Month: November 2019

Extra Points: Goodell, Hunt, Foster, Redskins, Kyler Murray, Whitehead

Commissioner Roger Goodell gave his annual press conference Wednesday, and was unsurprisingly asked about former Chiefs running back Kareem Hunt. Goodell said the investigation into the incident that led the Chiefs to cut Hunt “should conclude ‘soon’ and that he’ll go back on the exempt list whenever” he ends up signing with a team, according to Ian Rapoport of NFL Network (Twitter link).

As Rapsheet points out, Hunt is looking at a “likely suspension”, although it’s unclear what the length may be. We heard a couple of weeks ago that the investigation was likely to be over by March. Shortly before that, it was reported that the Bears had spoken to Hunt. Chicago seems like a strong possibility for Hunt, as Jordan Howard struggled heavily this year and it would reunite Hunt with his former offensive coordinator in Matt Nagy.

Here’s more from around the league:

  • Speaking of possible suspensions, Goodell also weighed in on Reuben Foster‘s situation. In the same tweet, Rapoport wrote that Goodell said “just because his charge was dropped doesn’t mean he won’t be suspended.” Foster recently saw the charges dropped for his most recent arrest, but he’s apparently not out of the woods yet. Goodell also said that he plans to speak in person with Foster again before making a decision, according to Mark Maske of the Washington Post. Foster was claimed off waivers by the Redskins after the 49ers cut him late in the season, but he’s been on the exempt list ever since.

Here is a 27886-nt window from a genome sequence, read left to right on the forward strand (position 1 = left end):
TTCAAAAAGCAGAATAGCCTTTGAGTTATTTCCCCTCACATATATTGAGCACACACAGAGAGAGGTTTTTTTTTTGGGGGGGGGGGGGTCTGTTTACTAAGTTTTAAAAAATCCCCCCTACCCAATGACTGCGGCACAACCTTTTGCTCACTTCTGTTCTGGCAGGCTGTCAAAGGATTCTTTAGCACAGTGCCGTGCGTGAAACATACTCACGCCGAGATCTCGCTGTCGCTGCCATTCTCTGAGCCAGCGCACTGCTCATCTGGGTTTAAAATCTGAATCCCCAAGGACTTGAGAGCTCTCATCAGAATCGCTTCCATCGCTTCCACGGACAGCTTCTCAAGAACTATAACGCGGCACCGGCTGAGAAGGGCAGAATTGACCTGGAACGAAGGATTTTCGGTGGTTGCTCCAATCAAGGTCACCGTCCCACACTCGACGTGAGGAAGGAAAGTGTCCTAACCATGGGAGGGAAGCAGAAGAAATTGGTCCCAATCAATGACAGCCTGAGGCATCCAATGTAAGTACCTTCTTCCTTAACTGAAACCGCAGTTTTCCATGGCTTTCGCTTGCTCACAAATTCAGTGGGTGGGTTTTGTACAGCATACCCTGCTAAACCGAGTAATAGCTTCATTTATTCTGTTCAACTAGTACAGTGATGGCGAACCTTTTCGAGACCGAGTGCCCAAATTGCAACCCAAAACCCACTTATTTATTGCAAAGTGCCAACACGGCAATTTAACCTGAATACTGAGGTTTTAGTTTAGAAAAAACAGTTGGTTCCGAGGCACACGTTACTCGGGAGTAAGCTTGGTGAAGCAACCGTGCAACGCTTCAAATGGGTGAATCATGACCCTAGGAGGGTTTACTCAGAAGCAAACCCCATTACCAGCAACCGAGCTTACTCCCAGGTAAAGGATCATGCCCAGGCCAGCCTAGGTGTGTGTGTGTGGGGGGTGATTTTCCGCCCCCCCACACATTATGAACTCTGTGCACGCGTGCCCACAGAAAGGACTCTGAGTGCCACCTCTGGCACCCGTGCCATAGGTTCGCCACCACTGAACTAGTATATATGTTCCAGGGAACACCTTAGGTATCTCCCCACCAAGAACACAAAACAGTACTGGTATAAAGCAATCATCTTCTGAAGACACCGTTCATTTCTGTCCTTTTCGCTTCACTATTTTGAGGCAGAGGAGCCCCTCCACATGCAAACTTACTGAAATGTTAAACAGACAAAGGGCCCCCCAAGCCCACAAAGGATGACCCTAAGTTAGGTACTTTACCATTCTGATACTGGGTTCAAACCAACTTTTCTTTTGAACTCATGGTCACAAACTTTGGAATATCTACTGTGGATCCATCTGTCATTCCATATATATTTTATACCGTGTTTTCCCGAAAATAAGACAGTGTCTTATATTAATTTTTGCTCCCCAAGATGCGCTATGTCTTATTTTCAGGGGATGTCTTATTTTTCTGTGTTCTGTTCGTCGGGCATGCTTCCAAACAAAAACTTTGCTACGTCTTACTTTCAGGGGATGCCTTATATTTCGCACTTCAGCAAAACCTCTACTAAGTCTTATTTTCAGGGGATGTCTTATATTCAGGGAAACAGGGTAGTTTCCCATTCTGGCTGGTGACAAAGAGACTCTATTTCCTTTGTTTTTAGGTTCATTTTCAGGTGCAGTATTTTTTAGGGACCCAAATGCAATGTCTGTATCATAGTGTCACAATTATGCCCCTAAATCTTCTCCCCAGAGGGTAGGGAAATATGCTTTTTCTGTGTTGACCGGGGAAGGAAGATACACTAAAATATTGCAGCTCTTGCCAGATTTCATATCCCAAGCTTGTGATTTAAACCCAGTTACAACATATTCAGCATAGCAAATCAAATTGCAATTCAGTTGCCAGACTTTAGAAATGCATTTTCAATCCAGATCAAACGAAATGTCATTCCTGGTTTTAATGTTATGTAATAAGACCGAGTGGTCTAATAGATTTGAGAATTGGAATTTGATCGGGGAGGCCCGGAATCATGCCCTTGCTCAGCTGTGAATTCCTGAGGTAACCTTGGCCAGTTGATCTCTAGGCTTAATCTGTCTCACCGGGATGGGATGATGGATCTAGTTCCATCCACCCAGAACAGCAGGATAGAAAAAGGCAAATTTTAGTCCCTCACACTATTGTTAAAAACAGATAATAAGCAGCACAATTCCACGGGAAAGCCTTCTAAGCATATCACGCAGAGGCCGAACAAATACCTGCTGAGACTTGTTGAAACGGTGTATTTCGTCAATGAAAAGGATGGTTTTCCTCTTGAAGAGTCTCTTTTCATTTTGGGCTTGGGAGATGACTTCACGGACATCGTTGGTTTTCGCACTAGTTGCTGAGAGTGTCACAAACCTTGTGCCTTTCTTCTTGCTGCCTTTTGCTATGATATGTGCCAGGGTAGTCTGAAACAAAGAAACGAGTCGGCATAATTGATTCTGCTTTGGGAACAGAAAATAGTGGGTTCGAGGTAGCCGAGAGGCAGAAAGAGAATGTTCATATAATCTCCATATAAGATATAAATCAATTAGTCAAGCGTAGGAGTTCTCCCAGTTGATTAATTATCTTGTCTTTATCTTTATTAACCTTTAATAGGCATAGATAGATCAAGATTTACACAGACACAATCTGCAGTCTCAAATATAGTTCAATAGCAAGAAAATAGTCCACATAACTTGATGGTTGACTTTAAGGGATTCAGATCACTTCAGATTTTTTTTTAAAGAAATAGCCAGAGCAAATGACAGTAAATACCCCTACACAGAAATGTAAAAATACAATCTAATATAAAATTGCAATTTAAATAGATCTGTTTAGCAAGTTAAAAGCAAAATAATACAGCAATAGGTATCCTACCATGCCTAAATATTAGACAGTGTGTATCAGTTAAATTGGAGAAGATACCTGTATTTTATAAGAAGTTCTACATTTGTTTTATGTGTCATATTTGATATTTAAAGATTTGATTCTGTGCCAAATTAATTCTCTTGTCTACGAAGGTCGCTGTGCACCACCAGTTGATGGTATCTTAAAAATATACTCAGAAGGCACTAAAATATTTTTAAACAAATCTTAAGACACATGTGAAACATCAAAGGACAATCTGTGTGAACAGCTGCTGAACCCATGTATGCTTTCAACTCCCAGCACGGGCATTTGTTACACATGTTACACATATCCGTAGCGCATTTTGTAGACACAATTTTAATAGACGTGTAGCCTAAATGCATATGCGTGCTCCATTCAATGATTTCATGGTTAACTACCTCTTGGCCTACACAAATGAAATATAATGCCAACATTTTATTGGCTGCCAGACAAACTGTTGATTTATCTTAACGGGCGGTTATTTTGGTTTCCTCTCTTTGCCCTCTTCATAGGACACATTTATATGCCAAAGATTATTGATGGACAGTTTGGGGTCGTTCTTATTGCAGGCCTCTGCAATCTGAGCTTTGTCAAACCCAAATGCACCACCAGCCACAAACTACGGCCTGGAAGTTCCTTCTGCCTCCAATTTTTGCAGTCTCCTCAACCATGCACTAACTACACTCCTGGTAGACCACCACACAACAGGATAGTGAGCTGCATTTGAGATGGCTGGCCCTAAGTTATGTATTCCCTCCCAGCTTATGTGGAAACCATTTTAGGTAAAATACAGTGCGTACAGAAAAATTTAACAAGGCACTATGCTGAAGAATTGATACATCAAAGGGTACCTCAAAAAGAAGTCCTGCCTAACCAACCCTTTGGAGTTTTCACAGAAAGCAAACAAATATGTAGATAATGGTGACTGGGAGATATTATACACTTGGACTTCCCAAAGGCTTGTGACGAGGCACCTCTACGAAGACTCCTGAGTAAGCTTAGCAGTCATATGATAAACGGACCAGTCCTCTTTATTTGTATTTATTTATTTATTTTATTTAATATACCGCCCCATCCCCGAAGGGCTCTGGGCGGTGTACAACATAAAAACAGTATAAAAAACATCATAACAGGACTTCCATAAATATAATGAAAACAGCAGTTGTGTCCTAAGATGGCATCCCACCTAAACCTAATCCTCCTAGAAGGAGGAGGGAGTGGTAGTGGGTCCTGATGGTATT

• The Redskins recently promoted quarterbacks coach Kevin O’Connell to offensive coordinator, but that doesn’t mean head coach Jay Gruden is giving up play-calling duties. Redskins team president Bruce Allen said during a recent radio appearance that as of now the plan is still for Gruden to call the plays, according to John Keim of ESPN.com. Allen did leave the door open for things to change, and other sources told Keim that a change is still in play.
  • Despite declaring for the NFL draft, Kyler Murray is still very much undecided about whether he’ll play football or baseball, according to Rapoport (Twitter link). Rapoport notes in the video that Murray hasn’t yet hired an agent for football or committed to attending the combine next month, and says the A’s, the MLB team that holds Murray’s rights, are still negotiating to potentially sweeten his deal and convince him to play baseball. He’ll have to make a decision pretty soon, and we should know a lot more within the next few weeks.